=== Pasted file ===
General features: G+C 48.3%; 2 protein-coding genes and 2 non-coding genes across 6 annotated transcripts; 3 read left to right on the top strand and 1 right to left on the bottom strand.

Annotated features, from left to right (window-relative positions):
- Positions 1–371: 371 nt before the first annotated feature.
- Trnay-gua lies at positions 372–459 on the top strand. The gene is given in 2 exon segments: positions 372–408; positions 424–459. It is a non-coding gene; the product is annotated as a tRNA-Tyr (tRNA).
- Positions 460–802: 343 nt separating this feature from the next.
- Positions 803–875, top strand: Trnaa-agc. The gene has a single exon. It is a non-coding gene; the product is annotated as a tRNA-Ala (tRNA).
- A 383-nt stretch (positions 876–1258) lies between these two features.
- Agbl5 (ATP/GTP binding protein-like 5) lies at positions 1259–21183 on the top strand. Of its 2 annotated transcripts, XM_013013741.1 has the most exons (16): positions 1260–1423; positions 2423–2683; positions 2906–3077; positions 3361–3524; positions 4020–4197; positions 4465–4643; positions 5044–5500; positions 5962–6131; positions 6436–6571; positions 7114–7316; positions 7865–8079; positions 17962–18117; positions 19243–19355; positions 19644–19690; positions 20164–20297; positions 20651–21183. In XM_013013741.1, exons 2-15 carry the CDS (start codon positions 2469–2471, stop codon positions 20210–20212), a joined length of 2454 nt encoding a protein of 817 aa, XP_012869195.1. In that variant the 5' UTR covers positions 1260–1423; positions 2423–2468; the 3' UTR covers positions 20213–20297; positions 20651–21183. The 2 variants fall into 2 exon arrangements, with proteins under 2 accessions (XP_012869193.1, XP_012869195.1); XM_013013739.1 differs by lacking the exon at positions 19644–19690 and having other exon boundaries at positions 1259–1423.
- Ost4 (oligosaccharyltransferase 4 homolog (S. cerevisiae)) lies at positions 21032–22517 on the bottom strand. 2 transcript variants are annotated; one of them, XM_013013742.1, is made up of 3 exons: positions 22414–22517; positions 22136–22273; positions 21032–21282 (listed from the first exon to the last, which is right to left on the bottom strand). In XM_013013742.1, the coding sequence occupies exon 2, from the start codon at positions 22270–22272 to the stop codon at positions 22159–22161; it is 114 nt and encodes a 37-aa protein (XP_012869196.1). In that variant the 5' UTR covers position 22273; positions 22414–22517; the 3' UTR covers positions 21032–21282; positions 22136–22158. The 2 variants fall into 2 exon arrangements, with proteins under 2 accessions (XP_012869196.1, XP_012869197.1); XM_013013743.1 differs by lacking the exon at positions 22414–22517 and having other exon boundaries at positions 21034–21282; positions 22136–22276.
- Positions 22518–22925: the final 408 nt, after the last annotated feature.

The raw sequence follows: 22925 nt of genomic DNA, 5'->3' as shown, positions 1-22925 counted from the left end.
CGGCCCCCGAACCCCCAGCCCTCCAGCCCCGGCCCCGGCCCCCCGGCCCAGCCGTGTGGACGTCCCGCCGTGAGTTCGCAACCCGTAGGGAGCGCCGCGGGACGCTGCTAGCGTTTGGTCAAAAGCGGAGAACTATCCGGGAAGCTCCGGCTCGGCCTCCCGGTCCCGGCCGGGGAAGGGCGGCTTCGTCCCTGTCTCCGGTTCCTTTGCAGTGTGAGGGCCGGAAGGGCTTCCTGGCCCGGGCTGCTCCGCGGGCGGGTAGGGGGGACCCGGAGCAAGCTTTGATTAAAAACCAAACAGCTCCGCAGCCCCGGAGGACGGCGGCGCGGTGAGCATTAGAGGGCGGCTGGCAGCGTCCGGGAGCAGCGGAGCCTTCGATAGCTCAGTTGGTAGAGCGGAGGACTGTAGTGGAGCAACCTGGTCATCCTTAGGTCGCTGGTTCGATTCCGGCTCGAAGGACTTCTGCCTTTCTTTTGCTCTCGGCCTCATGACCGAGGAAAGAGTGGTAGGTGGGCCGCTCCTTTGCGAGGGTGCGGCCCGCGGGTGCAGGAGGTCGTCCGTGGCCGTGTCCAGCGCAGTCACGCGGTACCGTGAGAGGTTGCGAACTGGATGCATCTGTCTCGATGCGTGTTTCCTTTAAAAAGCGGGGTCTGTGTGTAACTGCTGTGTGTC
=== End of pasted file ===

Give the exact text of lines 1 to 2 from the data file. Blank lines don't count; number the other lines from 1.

General features: G+C 48.3%; 2 protein-coding genes and 2 non-coding genes across 6 annotated transcripts; 3 read left to right on the top strand and 1 right to left on the bottom strand.

Annotated features, from left to right (window-relative positions):